vii. chap. of his first epistle to the Corinthians above mentioned, was answering an enquiry that had risen in the minds of the believing Corinthians, from the consideration of what took place among the returned captives in Ezra's time, in tl:eir putting away the ftrange wives, and the children that 'were born of them, as not being permitted to be incorporated into that holy nation :- His words run thus-66 If any bro
ther hath a wife that believeth not, and she be pleaf..ed to dwell with him, let him not put her away.-
And the woman which hath an husband that believeth not; if he be pleased to dwell with her, fet her not leave him. For the unbelieving husband is fanctified by the wife, and the unbelieving wife is sanctified by the husband else were your children unclean, but now they are holy,!--that is, belong to the holy nation of which Peter speaks. ,
To what is above faid, may be added, the practice of the apostles in baptising believers and their houses; Acts xvi. 15, 33. If it be enquired, who were their Kouses ? it may be answered, thofe to whom the righteousness of Christ is reckoned, which is “ to childrens children of them that fear him, -those who are included in the promise which is, 16 unto you, and to your children, those expressed in Acts. xi. 14. '" who shall tell thee words whereby thou and all thy house shall be saved.''-And those in Acts xvi. 3i... 66 believe on the Lord Jesus Christ, and thou shalt be faved; and thy House” which must certainly include: the infant children of a believer, even those of whom Christ says, " of fuch is the kingdom of heaven.'!För however any may endeavour to thew that there were no infants in these houses, which they cannot prove ; yet; if they could, it would by no means make the promise of none effect, which is to believers.. and their children, the infants being as really their children, and of their house, as those grown up. It is indeed faid (after the above-mentioned address of
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Paul and Silas to the jailor) verfe 32. " they spake unto him the word of the Lord, and to all that "were in his house," which though it probably implies, that there were others in his house besides the jailor himself, who were beyond the state of infancy and childhood, yet this by no means proves, that there were not also little children in his house, and if there were, they were certainly baptifed ; for it is said in verses 33, 34.-" and was baptised, he, and all those of him and believing in God, he rejoiced in the whole house--(as it is read from the Greek:) And I think it is evident, from this and the several other scripture passages alluded to in this matter, that infants.or little children are not only certainly included, but principally intended in the promise which refpects falvation, and baptism as the outward sign or privilege of the new covenant. . And therefore that wherever there are any in the house of a believer, they - are to be looked upon as heirs of the promise, and are to be baptifed.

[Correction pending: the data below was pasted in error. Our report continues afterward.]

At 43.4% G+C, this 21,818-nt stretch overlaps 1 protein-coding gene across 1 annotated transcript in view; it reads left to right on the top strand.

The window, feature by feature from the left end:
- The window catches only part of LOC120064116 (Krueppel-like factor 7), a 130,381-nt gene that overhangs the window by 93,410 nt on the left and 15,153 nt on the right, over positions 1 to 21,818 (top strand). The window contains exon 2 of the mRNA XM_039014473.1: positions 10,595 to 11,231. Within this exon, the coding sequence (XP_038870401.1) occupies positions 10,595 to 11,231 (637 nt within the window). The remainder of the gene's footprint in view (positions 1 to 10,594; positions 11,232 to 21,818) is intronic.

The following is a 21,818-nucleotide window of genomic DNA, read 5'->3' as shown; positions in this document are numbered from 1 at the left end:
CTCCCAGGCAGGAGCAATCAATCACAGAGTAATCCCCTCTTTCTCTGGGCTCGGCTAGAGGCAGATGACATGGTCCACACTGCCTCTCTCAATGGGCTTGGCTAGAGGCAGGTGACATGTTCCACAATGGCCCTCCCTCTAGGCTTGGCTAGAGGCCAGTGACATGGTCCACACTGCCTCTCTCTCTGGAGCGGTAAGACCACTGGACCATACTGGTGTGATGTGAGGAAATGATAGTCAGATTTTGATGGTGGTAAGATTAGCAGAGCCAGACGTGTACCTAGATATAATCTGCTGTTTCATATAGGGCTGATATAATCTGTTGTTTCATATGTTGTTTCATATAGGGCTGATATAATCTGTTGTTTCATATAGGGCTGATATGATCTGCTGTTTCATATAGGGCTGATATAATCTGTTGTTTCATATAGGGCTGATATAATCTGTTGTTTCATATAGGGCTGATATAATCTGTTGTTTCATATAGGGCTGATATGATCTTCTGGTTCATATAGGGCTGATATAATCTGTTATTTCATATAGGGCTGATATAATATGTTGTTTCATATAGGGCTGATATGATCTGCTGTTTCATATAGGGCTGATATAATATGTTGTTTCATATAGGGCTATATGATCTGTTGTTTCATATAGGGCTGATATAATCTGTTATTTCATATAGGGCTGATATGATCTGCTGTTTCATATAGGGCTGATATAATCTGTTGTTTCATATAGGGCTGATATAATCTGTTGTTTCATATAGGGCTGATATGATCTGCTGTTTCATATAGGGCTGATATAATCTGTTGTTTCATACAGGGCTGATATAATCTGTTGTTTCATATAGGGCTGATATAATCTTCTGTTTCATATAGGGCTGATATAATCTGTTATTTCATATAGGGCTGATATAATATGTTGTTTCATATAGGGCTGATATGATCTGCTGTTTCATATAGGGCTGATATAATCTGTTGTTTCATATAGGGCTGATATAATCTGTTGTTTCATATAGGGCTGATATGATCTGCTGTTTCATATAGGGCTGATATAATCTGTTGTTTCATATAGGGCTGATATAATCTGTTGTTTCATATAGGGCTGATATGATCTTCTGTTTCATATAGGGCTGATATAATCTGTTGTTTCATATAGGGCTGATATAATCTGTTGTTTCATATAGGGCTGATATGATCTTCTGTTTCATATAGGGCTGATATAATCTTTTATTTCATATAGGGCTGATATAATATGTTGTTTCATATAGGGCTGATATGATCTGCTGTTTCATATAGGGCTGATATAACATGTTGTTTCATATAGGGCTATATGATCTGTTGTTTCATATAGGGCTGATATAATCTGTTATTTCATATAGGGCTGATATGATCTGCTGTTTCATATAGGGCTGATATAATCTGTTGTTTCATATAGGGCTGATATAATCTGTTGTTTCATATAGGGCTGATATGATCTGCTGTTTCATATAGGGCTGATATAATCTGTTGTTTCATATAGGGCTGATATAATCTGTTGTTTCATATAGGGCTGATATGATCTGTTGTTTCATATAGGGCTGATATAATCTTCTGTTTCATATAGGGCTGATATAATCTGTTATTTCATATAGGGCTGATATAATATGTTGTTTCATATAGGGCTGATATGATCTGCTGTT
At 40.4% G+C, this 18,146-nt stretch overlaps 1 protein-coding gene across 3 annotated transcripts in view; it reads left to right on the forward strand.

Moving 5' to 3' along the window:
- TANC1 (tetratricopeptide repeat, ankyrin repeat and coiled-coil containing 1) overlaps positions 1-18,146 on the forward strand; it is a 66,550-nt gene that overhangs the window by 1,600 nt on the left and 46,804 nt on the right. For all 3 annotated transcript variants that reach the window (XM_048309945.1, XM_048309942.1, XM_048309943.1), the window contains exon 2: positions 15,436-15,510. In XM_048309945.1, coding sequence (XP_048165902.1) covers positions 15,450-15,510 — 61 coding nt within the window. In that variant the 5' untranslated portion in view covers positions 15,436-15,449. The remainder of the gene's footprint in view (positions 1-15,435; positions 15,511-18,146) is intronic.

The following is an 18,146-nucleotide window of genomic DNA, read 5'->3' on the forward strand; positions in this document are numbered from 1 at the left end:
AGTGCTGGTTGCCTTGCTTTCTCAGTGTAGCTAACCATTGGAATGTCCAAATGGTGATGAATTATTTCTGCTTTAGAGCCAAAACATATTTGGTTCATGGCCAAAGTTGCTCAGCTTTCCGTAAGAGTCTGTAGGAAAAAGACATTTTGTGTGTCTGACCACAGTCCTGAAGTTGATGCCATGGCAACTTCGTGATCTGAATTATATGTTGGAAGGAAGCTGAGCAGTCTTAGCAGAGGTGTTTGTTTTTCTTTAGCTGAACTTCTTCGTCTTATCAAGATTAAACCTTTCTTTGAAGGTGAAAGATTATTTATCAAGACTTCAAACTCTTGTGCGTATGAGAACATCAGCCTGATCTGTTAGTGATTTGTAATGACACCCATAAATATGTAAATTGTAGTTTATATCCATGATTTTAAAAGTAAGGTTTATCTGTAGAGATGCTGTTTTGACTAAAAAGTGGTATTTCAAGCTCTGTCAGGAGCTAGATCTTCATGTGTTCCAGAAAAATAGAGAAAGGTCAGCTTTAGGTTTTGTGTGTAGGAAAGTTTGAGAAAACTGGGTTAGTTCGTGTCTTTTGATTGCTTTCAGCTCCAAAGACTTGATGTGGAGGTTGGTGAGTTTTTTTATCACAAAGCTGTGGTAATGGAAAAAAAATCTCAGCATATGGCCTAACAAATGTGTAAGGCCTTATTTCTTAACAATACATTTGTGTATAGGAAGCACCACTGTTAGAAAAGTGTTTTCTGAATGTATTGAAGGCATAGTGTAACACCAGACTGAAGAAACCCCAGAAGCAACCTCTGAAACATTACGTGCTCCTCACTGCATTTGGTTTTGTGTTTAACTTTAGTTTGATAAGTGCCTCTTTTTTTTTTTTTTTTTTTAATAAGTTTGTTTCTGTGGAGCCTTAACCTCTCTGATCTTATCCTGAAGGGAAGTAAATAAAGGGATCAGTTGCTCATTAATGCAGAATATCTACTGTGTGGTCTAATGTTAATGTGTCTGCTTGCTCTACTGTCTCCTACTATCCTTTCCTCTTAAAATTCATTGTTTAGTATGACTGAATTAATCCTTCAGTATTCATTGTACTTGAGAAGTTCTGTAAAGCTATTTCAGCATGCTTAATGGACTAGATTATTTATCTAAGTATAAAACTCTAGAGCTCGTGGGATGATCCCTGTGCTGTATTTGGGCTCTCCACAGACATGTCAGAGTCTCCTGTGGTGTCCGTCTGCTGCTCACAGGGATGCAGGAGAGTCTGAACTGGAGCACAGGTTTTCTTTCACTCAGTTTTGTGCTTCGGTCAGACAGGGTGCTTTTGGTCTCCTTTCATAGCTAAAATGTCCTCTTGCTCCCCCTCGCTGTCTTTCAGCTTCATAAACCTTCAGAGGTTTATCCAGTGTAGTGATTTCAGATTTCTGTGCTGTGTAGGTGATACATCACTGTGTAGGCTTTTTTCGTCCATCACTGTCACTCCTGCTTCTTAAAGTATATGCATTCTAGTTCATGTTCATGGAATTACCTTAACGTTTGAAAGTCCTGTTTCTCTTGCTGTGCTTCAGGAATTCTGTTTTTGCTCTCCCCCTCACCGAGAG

As to those who oppose infant-baptifm, it is evident, that they make the blessings of the new covenant far less extensive than thofe of the old were ; in direct contradiction to Galations iii. 26, 27, 28, 29.. For although under the old covenant the blessings thereof were confined only to the nation of Israel, and such strangers as joined themselves to the Lord with them, and only the males were to be circumcised; yet every man-child of only eight days old was included, I may rather "fay, principally intented in the covenant of circumcision, as well of the stranger profelyted or incorporated with the Jews, as of the descendants of Abraham. But the apostle shews, that now Christ is come, there is nos distinction made, or to be made, among the children of God, of any
age, sex, or nation whatever; and plainly intimates, .. that the blessings of the new covenant, in this undirtinguished shedding forth of them (which tarrieth not